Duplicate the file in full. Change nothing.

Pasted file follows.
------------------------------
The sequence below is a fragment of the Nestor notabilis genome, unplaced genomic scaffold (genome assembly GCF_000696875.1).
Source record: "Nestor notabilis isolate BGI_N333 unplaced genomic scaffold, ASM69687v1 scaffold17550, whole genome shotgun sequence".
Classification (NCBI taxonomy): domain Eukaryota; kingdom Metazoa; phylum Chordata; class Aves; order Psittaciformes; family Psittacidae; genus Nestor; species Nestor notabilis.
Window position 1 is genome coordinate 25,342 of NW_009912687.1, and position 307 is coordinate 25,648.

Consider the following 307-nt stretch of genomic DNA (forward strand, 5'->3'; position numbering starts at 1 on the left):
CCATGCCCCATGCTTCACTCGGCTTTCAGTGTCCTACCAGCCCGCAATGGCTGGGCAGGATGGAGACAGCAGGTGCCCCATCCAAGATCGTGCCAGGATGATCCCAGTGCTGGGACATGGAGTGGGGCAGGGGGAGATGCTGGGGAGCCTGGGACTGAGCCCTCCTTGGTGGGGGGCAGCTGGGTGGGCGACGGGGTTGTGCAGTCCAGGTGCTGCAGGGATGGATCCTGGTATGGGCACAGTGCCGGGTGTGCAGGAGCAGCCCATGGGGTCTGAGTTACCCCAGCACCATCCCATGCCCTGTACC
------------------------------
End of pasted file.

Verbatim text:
The sequence below is a fragment of the Nestor notabilis genome, unplaced genomic scaffold (genome assembly GCF_000696875.1).
Source record: "Nestor notabilis isolate BGI_N333 unplaced genomic scaffold, ASM69687v1 scaffold17550, whole genome shotgun sequence".
Classification (NCBI taxonomy): domain Eukaryota; kingdom Metazoa; phylum Chordata; class Aves; order Psittaciformes; family Psittacidae; genus Nestor; species Nestor notabilis.
Window position 1 is genome coordinate 25,342 of NW_009912687.1, and position 307 is coordinate 25,648.

Consider the following 307-nt stretch of genomic DNA (forward strand, 5'->3'; position numbering starts at 1 on the left):
CCATGCCCCATGCTTCACTCGGCTTTCAGTGTCCTACCAGCCCGCAATGGCTGGGCAGGATGGAGACAGCAGGTGCCCCATCCAAGATCGTGCCAGGATGATCCCAGTGCTGGGACATGGAGTGGGGCAGGGGGAGATGCTGGGGAGCCTGGGACTGAGCCCTCCTTGGTGGGGGGCAGCTGGGTGGGCGACGGGGTTGTGCAGTCCAGGTGCTGCAGGGATGGATCCTGGTATGGGCACAGTGCCGGGTGTGCAGGAGCAGCCCATGGGGTCTGAGTTACCCCAGCACCATCCCATGCCCTGTACC